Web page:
katherine-prairie-v2Katherine, a geologist and IT specialist, stepped away from the international petroleum industry to follow her passion for writing. An avid traveller with an insatiable curiosity, you never know where you’ll find her next! But most days, she’s in Vancouver, Canada quietly plotting murder and mayhem under the watchful eye of a cat. She is an award-winning presenter and the author of the thriller THIRST.

Buy links for Thirst:


Barnes & Noble:


Guest Blog: “Writing the Story” by Jack Hammond, Jr.

 jack hammondOn developing characters: Characters must become real people. They exist in a real world, and for me, the real world is Man in Nature.

by Jack Hammond Jr

Writing the Story

The birth of my stories begins with a single image that grows in my imagination. When I put the story on paper, it is a living part of my thinking. The story begins to tell itself. I am simply the messenger using characters, conflicts, imagery and dialogue to weave a story from that image. If I am successful, the story breathes, takes on a life of its own. After The Last Hanging in Scots Bend, I began three very different stories; before long, one story began to live and tell itself. That story is my next novel.

character mattersPlot does not drive my writing. I don’t do plot outlines, because I never know where the story is going. In my first novel, Stash Harris faces a sentence of hanging for the revenge murder of two men, but he is so likeable, the problem was how to save him. How to save Stash became conflict and complication for the sheriff, his uncle. In the historical story, the Stash character escaped to Virginia. It seemed too weak for fiction, so my own conflict was hang Stash in spite of how likeable he was, or, find a way to save him. Happily, the solution revealed itself to me. From there, it was a simple puzzle.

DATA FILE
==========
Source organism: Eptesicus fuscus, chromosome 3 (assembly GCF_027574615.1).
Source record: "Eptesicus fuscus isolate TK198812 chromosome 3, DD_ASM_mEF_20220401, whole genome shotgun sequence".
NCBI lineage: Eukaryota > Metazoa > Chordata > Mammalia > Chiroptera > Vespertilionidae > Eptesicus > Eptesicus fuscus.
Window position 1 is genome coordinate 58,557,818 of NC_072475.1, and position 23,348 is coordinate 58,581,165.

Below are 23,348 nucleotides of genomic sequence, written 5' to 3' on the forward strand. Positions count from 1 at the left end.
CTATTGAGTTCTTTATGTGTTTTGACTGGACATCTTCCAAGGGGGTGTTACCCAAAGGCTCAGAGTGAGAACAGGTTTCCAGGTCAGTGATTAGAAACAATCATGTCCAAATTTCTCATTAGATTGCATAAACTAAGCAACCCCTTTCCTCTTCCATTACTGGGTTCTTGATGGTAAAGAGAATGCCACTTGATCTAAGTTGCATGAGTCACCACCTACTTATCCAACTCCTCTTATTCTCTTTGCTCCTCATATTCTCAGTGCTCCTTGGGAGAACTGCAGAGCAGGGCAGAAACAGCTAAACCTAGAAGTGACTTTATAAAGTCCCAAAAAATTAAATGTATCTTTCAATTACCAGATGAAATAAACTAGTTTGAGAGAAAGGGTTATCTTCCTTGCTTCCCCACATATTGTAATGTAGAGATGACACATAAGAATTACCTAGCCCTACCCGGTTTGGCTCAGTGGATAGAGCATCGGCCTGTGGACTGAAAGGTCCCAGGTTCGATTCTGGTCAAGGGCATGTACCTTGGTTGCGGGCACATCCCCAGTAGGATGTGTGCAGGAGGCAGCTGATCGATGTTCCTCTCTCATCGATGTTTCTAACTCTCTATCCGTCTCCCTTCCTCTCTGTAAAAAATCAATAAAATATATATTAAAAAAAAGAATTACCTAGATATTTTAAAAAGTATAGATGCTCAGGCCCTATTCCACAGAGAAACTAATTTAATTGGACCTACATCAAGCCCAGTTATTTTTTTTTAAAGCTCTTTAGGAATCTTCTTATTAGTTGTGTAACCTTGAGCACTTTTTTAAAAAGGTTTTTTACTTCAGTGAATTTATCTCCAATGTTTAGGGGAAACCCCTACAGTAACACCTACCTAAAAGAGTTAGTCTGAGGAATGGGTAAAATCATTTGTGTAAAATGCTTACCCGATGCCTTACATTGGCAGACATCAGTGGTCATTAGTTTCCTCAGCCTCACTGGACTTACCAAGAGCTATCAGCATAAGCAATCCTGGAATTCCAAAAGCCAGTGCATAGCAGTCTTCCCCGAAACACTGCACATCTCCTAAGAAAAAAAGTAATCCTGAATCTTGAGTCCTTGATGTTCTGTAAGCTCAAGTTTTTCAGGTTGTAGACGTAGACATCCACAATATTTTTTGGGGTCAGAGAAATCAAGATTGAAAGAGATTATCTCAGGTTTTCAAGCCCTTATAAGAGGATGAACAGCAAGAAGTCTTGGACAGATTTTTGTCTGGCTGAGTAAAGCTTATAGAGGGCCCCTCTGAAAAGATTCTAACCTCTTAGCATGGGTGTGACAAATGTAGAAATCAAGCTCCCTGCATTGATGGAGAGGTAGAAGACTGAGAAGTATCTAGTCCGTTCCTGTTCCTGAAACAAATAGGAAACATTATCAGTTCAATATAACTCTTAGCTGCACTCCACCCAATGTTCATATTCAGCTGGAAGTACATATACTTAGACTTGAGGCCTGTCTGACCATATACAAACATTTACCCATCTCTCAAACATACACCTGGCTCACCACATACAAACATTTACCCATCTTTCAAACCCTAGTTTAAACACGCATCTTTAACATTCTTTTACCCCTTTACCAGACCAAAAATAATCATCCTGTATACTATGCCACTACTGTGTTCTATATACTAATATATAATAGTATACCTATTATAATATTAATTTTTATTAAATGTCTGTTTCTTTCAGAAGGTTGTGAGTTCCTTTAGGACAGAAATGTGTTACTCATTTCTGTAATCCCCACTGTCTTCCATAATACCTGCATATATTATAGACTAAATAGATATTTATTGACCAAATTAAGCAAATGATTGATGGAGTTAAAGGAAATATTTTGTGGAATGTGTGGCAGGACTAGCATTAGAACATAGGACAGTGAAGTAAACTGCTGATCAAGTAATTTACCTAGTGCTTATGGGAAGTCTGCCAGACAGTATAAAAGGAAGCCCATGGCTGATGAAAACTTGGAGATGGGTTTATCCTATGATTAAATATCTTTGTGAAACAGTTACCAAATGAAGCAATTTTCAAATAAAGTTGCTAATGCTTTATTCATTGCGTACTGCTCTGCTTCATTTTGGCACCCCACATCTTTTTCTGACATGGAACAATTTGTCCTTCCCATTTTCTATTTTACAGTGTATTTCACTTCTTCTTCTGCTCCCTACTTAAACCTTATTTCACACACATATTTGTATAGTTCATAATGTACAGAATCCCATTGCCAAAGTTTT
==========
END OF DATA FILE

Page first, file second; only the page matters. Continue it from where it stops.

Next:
In the same way that good figurative language and detail allow every reader to develop a personal image of the setting, not using direct characterization allows every reader to create a personal image of the characters. Indirect characterization is key for me. Each reader should have a visceral connection to the characters. I prefer multiple first person narration for that reason. Each character’s own words should connect them with the reader.

Characters must become real people. They exist in a real world, and for me, the real world is Man in Nature. I write detail that attempts to place characters firmly in the natural world. The sheriff’s first words in the novel are an example:

jack's book “I am up to watch the sunrise every morning. Heavy rain clouds lumber out of the southwest, covering the sky, leaving a thin slice of blue along the eastern horizon,   allowing the sun’s first rays to weave into the cloud bottoms. A light, steady rain is falling, a rain that promises more. Seven evening grosbeaks cross the yard in front of me, lighting in the willow oak, chittering their antediluvian song to the rain. They wait for the scattering of oats, rye, and sorghum I sow into the yard every morning, and when I reach into the grain barrel, they flash and whirl about the yard excitedly.”